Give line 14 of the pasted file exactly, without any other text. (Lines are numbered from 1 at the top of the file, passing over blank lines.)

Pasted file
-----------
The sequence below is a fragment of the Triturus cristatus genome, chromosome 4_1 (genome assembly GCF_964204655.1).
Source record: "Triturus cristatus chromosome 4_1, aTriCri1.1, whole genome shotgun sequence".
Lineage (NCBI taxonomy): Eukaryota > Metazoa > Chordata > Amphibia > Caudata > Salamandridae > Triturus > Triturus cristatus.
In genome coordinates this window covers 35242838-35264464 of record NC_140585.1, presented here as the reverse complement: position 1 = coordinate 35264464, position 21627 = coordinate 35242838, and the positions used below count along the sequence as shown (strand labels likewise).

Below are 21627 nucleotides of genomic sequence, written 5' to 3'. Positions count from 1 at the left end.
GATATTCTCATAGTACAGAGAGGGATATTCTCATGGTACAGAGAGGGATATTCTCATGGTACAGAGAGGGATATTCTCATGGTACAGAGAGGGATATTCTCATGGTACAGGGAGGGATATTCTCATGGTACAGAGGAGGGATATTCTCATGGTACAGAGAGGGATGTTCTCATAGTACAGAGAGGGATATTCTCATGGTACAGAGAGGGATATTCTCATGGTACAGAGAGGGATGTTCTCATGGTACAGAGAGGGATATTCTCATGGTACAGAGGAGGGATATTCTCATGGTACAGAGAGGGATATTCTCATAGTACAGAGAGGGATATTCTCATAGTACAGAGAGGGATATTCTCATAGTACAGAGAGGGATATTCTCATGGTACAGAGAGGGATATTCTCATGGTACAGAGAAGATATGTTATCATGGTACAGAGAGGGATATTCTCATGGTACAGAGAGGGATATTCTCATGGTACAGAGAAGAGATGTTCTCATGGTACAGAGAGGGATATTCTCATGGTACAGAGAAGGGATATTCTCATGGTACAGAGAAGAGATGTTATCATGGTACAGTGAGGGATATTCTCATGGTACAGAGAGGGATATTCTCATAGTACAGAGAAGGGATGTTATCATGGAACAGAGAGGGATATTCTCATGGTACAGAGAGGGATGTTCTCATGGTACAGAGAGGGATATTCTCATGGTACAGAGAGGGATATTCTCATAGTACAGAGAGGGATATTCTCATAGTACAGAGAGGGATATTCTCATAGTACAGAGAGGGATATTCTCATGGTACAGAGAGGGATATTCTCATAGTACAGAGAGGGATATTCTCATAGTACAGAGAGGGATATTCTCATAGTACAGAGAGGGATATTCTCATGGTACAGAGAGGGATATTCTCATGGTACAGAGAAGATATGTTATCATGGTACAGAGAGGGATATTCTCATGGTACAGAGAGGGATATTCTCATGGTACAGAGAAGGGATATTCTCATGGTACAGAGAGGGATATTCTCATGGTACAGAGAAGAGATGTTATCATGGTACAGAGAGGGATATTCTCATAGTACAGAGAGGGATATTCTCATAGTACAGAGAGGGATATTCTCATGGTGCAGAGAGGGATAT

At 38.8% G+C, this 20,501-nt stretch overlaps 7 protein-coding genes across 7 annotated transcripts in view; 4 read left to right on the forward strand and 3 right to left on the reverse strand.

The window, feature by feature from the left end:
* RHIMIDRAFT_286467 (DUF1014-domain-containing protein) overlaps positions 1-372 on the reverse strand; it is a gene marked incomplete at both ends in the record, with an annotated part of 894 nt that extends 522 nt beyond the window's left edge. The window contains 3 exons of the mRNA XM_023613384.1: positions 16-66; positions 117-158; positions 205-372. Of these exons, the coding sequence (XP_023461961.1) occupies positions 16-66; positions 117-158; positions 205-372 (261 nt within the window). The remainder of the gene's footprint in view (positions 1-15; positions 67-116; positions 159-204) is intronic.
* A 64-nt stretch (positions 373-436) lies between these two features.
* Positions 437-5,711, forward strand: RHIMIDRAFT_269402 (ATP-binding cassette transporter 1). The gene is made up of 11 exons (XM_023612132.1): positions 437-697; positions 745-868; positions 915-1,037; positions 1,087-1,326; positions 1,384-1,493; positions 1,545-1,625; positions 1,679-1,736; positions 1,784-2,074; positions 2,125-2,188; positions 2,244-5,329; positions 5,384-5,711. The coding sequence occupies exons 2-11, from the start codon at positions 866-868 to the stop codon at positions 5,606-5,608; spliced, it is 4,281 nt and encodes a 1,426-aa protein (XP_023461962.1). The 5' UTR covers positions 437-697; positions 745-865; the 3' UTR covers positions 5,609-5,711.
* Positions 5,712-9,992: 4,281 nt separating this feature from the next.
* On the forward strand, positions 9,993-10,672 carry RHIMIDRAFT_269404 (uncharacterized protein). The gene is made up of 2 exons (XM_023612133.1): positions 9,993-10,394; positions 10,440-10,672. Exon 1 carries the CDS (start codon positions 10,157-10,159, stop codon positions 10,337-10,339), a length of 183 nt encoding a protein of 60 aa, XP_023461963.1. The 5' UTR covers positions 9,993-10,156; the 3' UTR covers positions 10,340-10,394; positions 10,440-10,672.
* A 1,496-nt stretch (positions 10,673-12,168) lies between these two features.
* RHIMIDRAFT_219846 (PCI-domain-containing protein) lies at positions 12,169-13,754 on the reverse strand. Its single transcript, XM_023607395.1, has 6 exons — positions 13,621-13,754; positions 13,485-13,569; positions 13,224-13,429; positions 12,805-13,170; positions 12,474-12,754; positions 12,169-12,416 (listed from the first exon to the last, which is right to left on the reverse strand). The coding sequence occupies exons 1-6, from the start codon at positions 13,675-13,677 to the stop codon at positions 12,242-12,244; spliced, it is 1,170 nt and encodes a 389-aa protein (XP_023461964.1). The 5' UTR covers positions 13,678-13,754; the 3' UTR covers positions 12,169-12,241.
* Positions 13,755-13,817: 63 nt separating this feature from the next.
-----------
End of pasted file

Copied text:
* A 1,496-nt stretch (positions 10,673-12,168) lies between these two features.